Philadelphia, February 4, 2021—Researchers have leveraged the latest advances in RNA technology and machine learning methods to develop a gene panel test that allows for highly accurate diagnosis of the most common types of liposarcoma. It quickly and reliably distinguishes benign lipomas from liposarcomas and can be performed in laboratories at a lower cost than current "gold standard" tests. The new assay is described in The Journal of Molecular Diagnostics, published by Elsevier.
"Liposarcomas are a type of malignant cancer that is difficult to diagnose because, even under a microscope, it is hard to differentiate liposarcomas from benign tumors or other types of cancer that need different treatments," explains lead investigator Torsten Owen Nielsen, MD, PhD, Genetic Pathology Evaluation Centre, Department of Pathology and Laboratory Medicine, University of British Columbia, Vancouver, Canada. "Many liposarcomas look like their benign and relatively common counterparts, lipomas. Diagnostic delay and uncertainty cause severe stress for patients, and misdiagnosis can have many consequences including delayed or inadequate treatment or unnecessary surgical procedures and long-term postoperative follow up."
Among the current recommended diagnostic tests for liposarcomas, immunohistochemistry (IHC) is inaccurate and hard to interpret, and fluorescence in situ hybridization (FISH) is relatively expensive, as well as labor- and equipment-intensive. In this study, investigators explored whether NanoString technology, ideal for analyzing even poor-quality RNA, could allow for more rapid and cost-efficient diagnosis of liposarcomas through gene expression.
The investigators utilized data from the Cancer Genome Atlas, a catalog of genetic information from over 20,000 cancer samples, to identify the 20 most common genes that are overexpressed in liposarcomas. Probes for these genes were designed by NanoString bioinformatics and run on a set of "training samples" that included lipomas and liposarcomas. Analysis of the NanoString results showed clear separation of lipoma from liposarcoma cases.
A machine learning model was developed to determine the probability that a given sample was positive for liposarcoma and was then applied to 45 retrospective cases to determine boundaries for positive and negative predictions. The test was subsequently applied in a real-world clinical setting. A molecular technologist with no knowledge of the clinical, histologic, IHC, or FISH information about the cases was asked to identify each sample as liposarcoma or not liposarcoma from the NanoString test results. The same samples were examined by specialist pathologists using standard testing.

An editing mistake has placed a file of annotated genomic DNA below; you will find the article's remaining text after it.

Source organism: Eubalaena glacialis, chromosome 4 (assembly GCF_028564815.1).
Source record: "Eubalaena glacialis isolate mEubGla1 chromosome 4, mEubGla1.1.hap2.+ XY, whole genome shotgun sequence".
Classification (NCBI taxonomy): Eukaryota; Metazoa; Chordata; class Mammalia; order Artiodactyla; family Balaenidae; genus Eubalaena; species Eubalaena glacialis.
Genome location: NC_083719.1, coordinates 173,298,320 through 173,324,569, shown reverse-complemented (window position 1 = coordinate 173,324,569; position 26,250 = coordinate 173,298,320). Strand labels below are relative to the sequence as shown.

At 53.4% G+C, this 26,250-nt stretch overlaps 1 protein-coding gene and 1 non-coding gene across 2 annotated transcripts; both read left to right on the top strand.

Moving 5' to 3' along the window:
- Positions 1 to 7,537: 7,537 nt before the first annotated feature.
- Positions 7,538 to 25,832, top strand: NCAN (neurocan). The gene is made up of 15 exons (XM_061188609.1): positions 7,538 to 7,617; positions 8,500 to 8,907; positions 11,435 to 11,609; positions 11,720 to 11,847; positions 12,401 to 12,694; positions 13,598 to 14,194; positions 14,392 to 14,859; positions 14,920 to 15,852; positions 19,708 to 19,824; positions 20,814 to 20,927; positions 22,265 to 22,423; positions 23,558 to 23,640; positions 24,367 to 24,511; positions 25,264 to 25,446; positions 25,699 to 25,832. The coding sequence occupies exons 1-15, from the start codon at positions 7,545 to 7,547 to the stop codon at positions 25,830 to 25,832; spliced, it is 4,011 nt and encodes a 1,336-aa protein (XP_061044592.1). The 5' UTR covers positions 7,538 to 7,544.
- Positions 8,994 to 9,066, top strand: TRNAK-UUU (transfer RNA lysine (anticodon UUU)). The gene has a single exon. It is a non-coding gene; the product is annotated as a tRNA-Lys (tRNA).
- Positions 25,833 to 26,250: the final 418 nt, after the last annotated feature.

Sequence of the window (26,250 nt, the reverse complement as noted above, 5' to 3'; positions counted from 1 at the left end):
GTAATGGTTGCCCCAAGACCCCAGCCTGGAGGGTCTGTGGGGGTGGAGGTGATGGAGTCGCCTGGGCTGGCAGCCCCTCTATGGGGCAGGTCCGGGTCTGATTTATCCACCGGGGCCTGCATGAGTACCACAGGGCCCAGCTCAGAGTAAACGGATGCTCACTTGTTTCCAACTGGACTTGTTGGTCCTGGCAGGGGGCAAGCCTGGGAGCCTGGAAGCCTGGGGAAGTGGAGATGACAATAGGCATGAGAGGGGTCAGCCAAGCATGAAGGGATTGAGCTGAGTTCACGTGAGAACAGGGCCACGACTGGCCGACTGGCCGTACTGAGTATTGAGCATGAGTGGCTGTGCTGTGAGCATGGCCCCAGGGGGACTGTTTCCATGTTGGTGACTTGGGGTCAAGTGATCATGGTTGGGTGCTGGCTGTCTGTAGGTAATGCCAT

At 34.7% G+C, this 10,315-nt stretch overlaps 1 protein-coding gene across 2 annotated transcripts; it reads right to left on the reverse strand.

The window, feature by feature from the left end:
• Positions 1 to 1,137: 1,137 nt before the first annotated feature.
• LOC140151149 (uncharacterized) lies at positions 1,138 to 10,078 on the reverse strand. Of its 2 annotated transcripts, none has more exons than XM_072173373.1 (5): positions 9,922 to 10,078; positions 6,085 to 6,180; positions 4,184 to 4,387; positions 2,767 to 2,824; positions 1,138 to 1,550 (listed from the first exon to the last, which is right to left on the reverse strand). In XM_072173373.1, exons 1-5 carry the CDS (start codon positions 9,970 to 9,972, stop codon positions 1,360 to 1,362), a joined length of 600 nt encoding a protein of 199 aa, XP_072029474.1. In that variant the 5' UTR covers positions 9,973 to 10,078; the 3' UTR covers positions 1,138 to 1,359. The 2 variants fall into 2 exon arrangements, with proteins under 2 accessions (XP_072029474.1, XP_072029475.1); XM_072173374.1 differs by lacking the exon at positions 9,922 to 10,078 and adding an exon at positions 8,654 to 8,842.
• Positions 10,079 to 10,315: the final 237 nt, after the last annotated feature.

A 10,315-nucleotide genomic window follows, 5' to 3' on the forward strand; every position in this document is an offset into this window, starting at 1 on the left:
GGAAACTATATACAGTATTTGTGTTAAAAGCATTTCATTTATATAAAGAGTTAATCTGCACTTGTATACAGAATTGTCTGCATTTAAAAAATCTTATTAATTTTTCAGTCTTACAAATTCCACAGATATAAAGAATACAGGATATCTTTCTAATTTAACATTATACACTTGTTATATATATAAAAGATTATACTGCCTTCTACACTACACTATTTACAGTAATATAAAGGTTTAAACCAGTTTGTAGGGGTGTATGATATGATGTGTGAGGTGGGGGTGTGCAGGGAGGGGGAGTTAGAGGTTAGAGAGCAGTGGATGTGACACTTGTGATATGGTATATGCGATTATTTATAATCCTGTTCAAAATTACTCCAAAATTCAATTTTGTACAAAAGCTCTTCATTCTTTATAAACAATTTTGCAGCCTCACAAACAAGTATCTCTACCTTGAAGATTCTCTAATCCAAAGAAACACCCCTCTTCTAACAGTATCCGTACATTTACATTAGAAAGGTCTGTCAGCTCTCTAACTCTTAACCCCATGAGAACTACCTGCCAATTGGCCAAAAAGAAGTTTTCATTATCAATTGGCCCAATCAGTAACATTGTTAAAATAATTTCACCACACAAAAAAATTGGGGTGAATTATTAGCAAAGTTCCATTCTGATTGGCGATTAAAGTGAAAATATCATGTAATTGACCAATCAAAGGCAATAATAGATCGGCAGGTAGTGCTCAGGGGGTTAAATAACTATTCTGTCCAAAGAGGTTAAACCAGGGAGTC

The retrospective and prospective cases probed by the NanoString assay had a 93 percent success rate and agreed with standard tests 97.8 percent of the time. Results from the NanoString assay were available in 36 hours, whereas it took between one to two weeks to get FISH results. NanoString costs amounted to US$270 per case, factoring in reagents, labor, and equipment maintenance.
Advances in biotechnology have shown great promise in other cancers such as breast cancer. "We applied these new technologies to improve patient care in areas where existing diagnostic methods were inaccurate, slow, or costly and saw substantial improvements. There is no patent on this test; anyone can apply the method we describe, and we are happy to help others get set up to run it at their own institution," says Nielsen.
First author Xiu Qing (Jenny) Wang, a fourth year medical student at the University of British Columbia, adds that accurate and fast diagnosis can be critical for patients who are dealing with what are often difficult and quite large tumors. "I am proud to be part of a team that has made significant progress in bringing this test closer to clinical reality."
This group previously published a NanoString-based assay for sarcomas bearing diagnostic fusion oncogenes, which is now in clinical use. However, the most common type of liposarcoma carries a different type of mutation (gene amplifications) and so was not covered. Thus, the current study not only expands the types of sarcoma that can be diagnosed accurately with NanoString-based diagnostics, but also shows how a different category of mutation can be detected. This strategy may help develop diagnostics for other types of cancer.
- This press release was originally published on the Elsevier website